You Don’t Want To Know How Much Fast Food Kids Eat, According To The CDC

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A new study suggests that kids ages 2 to 19 get about 12 percent of their calories from fast food. Researchers failed to include how many of those kids’ parents responded with, “Definitely not my kid,” while darting their eyes back and forth to avoid contact, but educated guesses put the number at: A lot.

The statistics, released by the National Center for Health Statistics, part of the Centers for Disease Control and Prevention, revealed that though older adolescents, ages 12 to 19, have the highest fast food consumption, even children ages 2 to 11 are chowing down on nuggets, fries and the like for 8.7 percent of their daily caloric intake. Overall, Kristi King, a senior clinical dietitian with Texas Children’s Hospital, pointed out to USA Today it adds up to young Americans eating the equivalent of a small McDonald’s hamburger every single day.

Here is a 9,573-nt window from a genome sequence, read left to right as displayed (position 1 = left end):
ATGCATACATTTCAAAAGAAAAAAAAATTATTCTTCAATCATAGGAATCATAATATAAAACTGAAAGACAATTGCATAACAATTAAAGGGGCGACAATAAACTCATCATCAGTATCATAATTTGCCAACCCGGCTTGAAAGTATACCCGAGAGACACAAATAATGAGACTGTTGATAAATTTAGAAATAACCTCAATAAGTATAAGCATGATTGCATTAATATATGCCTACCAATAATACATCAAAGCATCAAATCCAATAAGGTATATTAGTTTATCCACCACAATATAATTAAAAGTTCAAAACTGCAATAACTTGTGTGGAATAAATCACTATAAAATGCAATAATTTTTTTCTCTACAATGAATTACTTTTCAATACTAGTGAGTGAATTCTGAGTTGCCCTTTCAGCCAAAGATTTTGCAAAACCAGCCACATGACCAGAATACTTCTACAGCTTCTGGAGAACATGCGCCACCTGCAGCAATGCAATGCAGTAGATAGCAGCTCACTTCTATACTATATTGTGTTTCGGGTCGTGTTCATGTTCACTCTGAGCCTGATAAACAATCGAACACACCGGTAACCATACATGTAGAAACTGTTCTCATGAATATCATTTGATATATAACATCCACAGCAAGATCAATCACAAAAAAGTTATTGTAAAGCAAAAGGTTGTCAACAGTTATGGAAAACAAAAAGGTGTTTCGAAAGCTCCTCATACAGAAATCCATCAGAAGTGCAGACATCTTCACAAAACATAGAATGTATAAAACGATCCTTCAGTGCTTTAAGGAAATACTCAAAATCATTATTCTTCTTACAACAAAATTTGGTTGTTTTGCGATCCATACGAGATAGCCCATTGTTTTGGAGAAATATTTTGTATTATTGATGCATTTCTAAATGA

Of course, another way to look at the figures is that, based on 3 meals a day, 12 percent only makes up about 2.5 meals a week – which means your kids might have an even better diet regimen than you do. What’s that? Sorry, just because Chipotle responsibly sources its ingredients doesn’t mean it’s not fast food, big guy.

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